All-theism — by Laura Houston
Two weeks ago I wrote a blog about religion and the effects a zealous parent can have on a child. I received a lot of responses. Most of them were very thoughtful and eye opening. One reader asked if I had discussed the eldest son’s upsetting comments with his mother. I had. And as you can imagine, it did not go well. She was defensive. Rightfully so. I would be, too.
And so the conversation began in my local mom’s group: Do you tell another parent that you find their child’s behavior offensive?
Our answers were as mixed as our feelings on it. Most of us agreed that the right thing to do is to try to figure out a way to dialog about it. But too few of us who had done it successfully without alienating a friend.
Children learn through socialization. So do parents. As painful as it is to hear someone say something your child is doing, it’s still a valuable learning tool. A parent has to figure out what information is important and what’s not when filtering other parents concerns. It’s a delicate process.
I often find myself torn when imparting information regarding a child. By no means am I an expert, but I have had a lot of training in behavior disorders and socialization. I used to be a social worker – a case manager to 57 at-risk youth and their families. I was also a foster mom to two high-needs boys. I took a lot of classes on parenting and mentoring kids with special needs. I have also attended 50+ hours of family and art therapy classes geared to help children attach, bond and better socialize. But all of my learning has been trial by fire. Books and classrooms are poor substitutions for real life.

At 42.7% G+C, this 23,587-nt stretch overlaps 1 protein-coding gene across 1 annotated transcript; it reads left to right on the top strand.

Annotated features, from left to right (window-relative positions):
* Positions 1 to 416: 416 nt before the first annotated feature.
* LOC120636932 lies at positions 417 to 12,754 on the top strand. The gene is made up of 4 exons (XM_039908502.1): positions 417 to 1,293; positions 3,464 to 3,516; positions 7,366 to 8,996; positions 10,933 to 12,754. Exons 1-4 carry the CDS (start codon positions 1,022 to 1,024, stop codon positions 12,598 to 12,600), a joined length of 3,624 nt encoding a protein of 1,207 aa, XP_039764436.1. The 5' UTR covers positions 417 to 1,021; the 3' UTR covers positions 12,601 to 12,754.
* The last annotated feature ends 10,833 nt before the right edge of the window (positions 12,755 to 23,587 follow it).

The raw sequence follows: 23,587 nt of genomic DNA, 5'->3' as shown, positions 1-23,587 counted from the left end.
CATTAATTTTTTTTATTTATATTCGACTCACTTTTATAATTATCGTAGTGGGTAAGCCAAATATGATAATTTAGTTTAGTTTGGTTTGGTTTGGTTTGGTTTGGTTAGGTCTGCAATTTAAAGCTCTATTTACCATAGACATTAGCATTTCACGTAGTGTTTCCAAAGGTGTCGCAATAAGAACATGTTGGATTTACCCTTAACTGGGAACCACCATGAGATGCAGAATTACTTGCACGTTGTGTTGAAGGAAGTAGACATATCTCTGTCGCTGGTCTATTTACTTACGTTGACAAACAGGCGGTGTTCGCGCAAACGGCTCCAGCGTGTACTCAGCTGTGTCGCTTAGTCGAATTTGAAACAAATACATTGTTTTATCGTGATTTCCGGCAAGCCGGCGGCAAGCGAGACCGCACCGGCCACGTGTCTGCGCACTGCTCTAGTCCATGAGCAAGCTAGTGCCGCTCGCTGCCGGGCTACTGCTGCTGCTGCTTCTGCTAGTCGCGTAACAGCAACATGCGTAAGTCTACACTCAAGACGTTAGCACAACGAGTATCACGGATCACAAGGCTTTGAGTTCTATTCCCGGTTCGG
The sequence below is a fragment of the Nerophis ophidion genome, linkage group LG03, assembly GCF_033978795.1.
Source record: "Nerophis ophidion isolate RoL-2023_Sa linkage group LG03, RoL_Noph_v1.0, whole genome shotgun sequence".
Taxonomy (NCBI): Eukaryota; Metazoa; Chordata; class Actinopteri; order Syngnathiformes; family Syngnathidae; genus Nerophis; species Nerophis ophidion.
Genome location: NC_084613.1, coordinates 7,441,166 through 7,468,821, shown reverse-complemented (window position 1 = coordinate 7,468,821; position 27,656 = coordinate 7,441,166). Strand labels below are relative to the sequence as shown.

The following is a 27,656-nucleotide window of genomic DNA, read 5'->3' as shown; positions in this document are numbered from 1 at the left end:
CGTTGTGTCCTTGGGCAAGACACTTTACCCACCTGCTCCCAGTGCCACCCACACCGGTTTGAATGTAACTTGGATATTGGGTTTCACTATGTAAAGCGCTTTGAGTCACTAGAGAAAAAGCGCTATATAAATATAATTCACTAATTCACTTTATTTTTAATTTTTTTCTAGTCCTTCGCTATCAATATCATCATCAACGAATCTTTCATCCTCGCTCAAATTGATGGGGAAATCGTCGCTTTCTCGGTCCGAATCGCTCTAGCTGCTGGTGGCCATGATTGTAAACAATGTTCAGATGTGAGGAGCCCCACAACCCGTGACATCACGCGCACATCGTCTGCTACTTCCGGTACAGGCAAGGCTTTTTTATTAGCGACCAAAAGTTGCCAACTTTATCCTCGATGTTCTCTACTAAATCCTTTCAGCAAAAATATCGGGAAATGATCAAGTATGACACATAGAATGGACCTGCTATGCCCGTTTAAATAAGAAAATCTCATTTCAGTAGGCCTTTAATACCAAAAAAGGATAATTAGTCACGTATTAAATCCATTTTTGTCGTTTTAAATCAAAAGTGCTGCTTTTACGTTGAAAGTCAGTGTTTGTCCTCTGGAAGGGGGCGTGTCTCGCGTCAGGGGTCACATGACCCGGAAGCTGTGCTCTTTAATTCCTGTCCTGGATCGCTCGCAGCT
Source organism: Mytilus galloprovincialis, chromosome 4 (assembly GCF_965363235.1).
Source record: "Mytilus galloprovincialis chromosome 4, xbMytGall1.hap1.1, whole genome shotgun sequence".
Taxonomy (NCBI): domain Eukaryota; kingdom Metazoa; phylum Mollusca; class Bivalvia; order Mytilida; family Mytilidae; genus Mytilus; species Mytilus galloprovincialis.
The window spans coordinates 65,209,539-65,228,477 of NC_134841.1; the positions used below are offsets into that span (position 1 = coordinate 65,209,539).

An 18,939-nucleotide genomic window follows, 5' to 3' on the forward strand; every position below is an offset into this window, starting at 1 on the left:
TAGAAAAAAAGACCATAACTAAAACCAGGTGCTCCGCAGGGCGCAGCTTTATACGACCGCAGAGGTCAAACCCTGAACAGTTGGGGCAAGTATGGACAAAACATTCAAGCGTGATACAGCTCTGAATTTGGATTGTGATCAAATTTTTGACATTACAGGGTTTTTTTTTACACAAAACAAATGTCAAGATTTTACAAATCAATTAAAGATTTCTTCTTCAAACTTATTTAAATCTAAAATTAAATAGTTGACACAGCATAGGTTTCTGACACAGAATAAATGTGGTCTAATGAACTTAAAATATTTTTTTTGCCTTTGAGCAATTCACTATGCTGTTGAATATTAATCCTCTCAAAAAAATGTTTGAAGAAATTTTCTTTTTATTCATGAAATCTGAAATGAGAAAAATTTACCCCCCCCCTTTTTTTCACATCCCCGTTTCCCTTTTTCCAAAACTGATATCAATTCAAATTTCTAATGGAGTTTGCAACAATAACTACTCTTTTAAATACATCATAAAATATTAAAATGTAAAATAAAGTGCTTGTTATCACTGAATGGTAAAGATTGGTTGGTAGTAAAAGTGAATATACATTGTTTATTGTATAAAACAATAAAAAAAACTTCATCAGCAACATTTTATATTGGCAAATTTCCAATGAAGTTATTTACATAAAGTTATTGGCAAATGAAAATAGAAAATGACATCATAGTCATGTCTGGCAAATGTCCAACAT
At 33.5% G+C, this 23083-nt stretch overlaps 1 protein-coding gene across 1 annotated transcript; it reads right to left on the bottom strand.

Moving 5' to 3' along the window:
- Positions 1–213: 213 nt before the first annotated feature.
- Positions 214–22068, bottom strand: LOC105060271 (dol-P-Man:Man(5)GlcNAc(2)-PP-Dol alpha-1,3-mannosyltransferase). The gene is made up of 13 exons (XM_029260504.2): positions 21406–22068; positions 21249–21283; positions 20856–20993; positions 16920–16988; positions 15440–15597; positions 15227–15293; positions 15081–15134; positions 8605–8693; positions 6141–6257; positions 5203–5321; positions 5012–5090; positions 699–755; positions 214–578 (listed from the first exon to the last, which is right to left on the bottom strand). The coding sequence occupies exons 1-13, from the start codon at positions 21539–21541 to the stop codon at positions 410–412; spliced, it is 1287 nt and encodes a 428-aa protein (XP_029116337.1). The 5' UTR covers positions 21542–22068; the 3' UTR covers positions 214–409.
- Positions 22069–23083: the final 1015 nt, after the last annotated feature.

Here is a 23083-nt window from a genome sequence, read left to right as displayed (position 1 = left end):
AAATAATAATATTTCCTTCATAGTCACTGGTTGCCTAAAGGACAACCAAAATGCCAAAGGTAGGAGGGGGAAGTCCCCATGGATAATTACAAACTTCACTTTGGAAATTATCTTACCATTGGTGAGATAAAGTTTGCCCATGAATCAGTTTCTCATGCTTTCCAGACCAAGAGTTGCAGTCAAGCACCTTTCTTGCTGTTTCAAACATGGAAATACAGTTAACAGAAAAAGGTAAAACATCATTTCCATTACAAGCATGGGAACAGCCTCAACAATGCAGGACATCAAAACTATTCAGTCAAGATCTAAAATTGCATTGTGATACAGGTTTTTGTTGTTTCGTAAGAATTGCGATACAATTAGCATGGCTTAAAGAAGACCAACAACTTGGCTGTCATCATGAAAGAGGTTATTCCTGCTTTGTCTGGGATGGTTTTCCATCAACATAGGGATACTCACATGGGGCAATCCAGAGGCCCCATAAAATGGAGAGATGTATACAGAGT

My job to as a case manager was to mediate between child, parent, teacher, school administrators, lawyers, and juvenile court justices. Don’t let the title and the job description fool you. It was much easier to discuss child behavior with parents and teachers when it was my job rather than as a mother.
One of my foster sons had been sexually abused, and he had acted out with another child. Therefore the state would not allow him to be alone with other children under any circumstance. I also had to notify the parents of the children he played with that he had issues, and he was not to be left alone with their child. At the time, I lived in a “transitional neighborhood” where there was a mix of upper, middle and lower class residence. I found the parents to not only be tolerant of my son, but I found them to be supportive, as well.
I had a lot of parents come to me to talk about my son’s behavior. I could do it maturely and compassionately and with vested interest, but the moment I shut the door, I wanted to only to cry. It’s a terrible thing to watch a child say and do things that will eventually ostracize them. But thanks to the teamwork, my foster son is doing fine today. He knows the price he will pay if he ever steps out of line and acts out. He’s careful. He’s mindful. He fears shame and alienation of his peers. He knows people are watching, and he also knows people care about him.
So, yes, talk to the parents. I lost a friend in doing so, but if I look back, I gained a few along the way, too. After all, it takes a village. And I think how much better the world would be if we were all watching. Not judging. Just watching. And communicating with one another to keep our kids safe physically, mentally and socially. Because bigotry, violence, hatred, and unhappiness are all learned behaviors. It would be a better world if we called them out.